Friday, 30 July 2021

The limits of glory

The latest addition to my collection of French personality figures is General Charles de la Bédoyére, ADC to Napoleon during the hundred days campaign. The figure is FN/371 Aide de Camp, holding letter (horse FNH/13).

La Bédoyére was played in the film Waterloo by Philippe Forquet who interestingly was at one time engaged to Sharon Tate. His acting career never really took off although he did have a part in a US TV series called The Young Rebels set in the American Revolution.


Napoleon: “When I am dead and gone what will the world say of me?”
La Bédoyére: “They’ll say that you extended the limits of glory, sire.”

La Bédoyére was to meet an unfortunate fate after Waterloo being amongst the few French officers who were caught by the allies and shot by firing squad.

Saturday, 24 July 2021

Battle of Three Generals

On Thursday I was able to host my first in person wargame in the Hinton Hut since 2019. General Foy and none other than the Archduke himself took arms against Napoleon (me) in what turned out to be another great table-top battle.

Nigel played the Prussians and Tony the British whilst I commanded a slightly smaller force of French who were playing on the defensive.

I deployed the forces of both sides in advance giving the visiting Generals a chance to reorganise before play commenced however they both declined this offer and we got stuck in straight away. The red star 'victory locations' were worth 5VP's each to the Allies but nothing to the French, additional VP's were awarded for enemy units destroyed.
I chose to push forward in the centre with my heavy cavalry to deny the ridge to the enemy. The Allies, rather timidly, replied by sending forward a single regiment of Prussian Dragoons to oppose them.

On my right I advanced the 6th Chasseurs against Nigel's Uhlans, however they immediately fell victim to his Jagers who appeared to be armed with machine guns.

On my left I charged forward with the Guard Horse Artillery who found themselves alone facing off against the Scots Greys and the RHA. After a half-hearted cannonade they quickly limbered up and retired.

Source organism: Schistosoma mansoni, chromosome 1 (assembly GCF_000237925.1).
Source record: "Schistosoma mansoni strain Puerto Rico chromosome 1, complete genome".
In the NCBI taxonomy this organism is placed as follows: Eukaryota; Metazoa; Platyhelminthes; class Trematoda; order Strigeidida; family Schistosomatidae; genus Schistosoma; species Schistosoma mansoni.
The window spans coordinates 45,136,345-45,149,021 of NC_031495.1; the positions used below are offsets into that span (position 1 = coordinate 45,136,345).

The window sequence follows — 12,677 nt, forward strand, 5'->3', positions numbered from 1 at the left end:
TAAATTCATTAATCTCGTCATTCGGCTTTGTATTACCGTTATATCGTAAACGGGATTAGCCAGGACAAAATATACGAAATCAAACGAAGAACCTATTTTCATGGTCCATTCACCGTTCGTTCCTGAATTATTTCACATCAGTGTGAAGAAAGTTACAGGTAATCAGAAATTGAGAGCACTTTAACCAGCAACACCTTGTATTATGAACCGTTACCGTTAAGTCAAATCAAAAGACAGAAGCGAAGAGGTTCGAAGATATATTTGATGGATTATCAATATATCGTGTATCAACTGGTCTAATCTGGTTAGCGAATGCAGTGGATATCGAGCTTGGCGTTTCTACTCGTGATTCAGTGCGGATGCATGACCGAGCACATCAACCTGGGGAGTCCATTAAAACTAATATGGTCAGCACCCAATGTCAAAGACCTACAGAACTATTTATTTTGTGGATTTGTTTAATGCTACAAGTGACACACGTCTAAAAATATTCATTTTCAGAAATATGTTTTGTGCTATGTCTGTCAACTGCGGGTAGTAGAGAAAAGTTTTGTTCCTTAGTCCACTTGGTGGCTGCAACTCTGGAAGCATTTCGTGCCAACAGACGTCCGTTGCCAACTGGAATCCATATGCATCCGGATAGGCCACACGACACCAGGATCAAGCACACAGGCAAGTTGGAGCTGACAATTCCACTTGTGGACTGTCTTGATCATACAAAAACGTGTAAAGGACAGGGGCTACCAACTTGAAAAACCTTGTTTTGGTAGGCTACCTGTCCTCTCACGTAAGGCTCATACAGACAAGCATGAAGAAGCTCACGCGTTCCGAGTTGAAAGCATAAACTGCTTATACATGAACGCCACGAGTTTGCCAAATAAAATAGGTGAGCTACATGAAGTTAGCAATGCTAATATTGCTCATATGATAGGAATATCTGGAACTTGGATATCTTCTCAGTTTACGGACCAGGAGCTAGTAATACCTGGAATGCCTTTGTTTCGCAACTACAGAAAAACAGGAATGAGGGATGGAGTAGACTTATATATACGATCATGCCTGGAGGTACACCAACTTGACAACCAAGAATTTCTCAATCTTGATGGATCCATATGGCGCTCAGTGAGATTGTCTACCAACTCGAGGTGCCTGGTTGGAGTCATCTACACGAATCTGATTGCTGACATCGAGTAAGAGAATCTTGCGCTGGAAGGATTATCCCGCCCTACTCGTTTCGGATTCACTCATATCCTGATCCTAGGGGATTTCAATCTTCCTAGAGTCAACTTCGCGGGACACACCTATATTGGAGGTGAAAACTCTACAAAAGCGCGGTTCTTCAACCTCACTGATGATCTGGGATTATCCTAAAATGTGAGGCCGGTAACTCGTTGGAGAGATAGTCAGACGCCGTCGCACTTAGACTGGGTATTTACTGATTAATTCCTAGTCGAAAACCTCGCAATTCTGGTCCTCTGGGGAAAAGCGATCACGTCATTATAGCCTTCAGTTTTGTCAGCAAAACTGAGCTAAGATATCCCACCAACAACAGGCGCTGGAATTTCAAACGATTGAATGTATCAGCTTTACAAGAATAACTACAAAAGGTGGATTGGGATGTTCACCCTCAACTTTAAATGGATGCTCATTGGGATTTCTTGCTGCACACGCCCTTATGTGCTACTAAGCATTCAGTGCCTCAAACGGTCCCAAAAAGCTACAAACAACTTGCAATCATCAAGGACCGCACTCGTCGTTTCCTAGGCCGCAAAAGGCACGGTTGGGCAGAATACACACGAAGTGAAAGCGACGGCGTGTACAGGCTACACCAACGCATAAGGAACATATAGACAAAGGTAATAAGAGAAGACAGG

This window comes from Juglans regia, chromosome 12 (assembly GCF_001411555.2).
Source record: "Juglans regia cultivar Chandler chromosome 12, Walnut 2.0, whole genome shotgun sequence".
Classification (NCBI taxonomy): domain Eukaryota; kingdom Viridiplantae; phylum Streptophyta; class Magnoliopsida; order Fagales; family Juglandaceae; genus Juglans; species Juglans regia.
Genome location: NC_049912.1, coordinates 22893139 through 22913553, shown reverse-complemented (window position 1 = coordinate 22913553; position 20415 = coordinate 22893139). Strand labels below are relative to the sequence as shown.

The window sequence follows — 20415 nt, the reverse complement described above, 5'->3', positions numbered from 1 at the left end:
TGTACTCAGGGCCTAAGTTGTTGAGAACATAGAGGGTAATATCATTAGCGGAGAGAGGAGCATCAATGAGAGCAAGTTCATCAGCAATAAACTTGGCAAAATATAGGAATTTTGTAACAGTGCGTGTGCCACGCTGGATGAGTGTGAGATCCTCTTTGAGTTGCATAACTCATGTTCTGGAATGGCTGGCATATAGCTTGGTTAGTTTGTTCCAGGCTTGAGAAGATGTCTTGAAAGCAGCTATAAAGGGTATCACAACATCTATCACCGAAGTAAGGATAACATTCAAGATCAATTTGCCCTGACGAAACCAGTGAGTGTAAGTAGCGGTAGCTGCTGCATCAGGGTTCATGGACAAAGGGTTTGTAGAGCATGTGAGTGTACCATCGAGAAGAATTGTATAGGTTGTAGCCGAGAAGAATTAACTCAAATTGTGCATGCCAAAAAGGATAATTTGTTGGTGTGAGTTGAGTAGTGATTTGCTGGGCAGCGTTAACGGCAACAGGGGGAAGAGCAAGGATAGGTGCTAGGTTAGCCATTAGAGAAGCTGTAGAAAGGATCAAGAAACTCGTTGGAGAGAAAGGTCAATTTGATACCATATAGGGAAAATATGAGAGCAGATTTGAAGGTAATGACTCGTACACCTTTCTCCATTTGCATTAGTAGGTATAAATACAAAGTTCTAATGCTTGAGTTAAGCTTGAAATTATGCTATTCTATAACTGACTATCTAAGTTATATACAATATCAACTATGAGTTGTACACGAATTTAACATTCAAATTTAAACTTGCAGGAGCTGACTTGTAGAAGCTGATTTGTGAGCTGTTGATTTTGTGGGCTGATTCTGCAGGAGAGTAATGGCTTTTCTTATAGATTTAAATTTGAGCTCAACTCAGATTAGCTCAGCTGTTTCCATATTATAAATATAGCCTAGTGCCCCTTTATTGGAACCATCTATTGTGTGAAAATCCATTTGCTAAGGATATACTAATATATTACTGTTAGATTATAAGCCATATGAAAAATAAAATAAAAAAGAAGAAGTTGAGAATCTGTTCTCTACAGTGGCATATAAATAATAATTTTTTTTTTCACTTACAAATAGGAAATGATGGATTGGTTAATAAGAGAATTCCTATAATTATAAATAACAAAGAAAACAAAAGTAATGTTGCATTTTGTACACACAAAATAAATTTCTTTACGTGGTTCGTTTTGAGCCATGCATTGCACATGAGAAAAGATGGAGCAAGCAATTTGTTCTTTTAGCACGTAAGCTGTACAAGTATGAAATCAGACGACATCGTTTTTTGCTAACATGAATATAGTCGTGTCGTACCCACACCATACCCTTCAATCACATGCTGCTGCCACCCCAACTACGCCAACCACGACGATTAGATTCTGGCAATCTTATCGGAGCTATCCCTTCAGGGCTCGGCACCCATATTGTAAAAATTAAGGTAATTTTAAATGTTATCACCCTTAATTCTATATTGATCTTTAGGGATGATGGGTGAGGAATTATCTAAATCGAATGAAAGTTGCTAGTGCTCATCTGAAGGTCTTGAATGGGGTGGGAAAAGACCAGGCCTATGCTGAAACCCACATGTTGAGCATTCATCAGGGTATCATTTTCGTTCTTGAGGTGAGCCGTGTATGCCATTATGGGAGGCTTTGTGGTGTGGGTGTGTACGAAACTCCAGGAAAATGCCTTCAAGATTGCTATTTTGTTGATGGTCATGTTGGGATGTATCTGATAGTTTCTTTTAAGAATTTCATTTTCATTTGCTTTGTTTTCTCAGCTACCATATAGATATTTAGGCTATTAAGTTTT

The Allies soon recovered their composure and ordered their entire heavy cavalry to attack my horsemen on the ridge. Luck was with me however and both the Greys and the Prussian Dragoons were routed in the same turn.

All my shiny heavy cavalry seemed to put the fear of God in the Prussians infantry who milled about in confusion until finally managing to form square. 

On my extreme left flank I sent forward the 5th Lancers and their presence had a similar effect on the British infantry, except that I must say the British drill was a tad better.

With the Greys and the Prussian Dragoons defeated my Cuirassiers now saw off the Prussian Cuirassiers (these gentlemen didn't stop running until they reached Berlin I believe). Time now for lunch, this game would be wrapped up in a couple more turns I thought.

Back from lunch, and having been slightly goaded by wily old Blucher I took a chance and charged the 30th Foot with my Lancers. This didn't end well and next turn they were reduced to four figures and removed from play. It would be safe now for Tony to bring his infantry out of square and continue to advance.

As the cavalry melee continued in the centre of the field I consolidated my position on the ridge with infantry and artillery. Before long the Allied skirmishers and artillery were concentrating fire on the French gunners and starting to whittle them away, by the end of the game both batteries were destroyed.

Following some useful rallying die rolls both the Greys and the Prussian Dragoons had composed themselves and were getting ready for round two.

Early in the game the 24th Line had occupied the village VP location but their ranks were being gradually thinned by artillery fire. They were still hanging on at the end of play but only just.

Finally the Allies were getting the upper hand in the cavalry melee, the Carabiniers were disordered and the Cuirassiers had been routed by the Blues. Napoleon ordered his shiny new unit of Horse Grenadiers forward in response.

Meanwhile, back in 1970, a similar looking battle was unfolding.

The tipping point of the battle had arrived. Nigel charged forward with the reformed Dragoons shattering my infantry whilst Tony brought up the Greys in support. On the ridge, the Blues and the Horse Grenadiers crossed sabres as the last on my gunners were ridded down.

The same view from the Allied perspective (so that Nigel and Tony can savour the moment). The Blues were to rout my lovely new Horse Grenadiers in the final turn of the game.

Suddenly the Emperor found himself surround by a sea of legging Frenchmen.

On my left Tony charged forward with the 49th Foot and promptly disordered the 45th Line in melee.

Turn 8 and Nigel threw the Silesian Landwehr against the ridge. I was touched by Nigel's faith in the Landwehr in using them to attack the French line, such is the legend they have built up over the years! The entire Prussian phalanx of 120 infantry only took two casualties in the whole game.

"Hard pounding eh Blucher?"
"Ya, I am zeventy one years old unt a proud toy soldier!"
"Don't tell him your name Wellington!"

"Ah La Bedoyere, I had won the battle by turn 3 but lost it at the end of turn 8"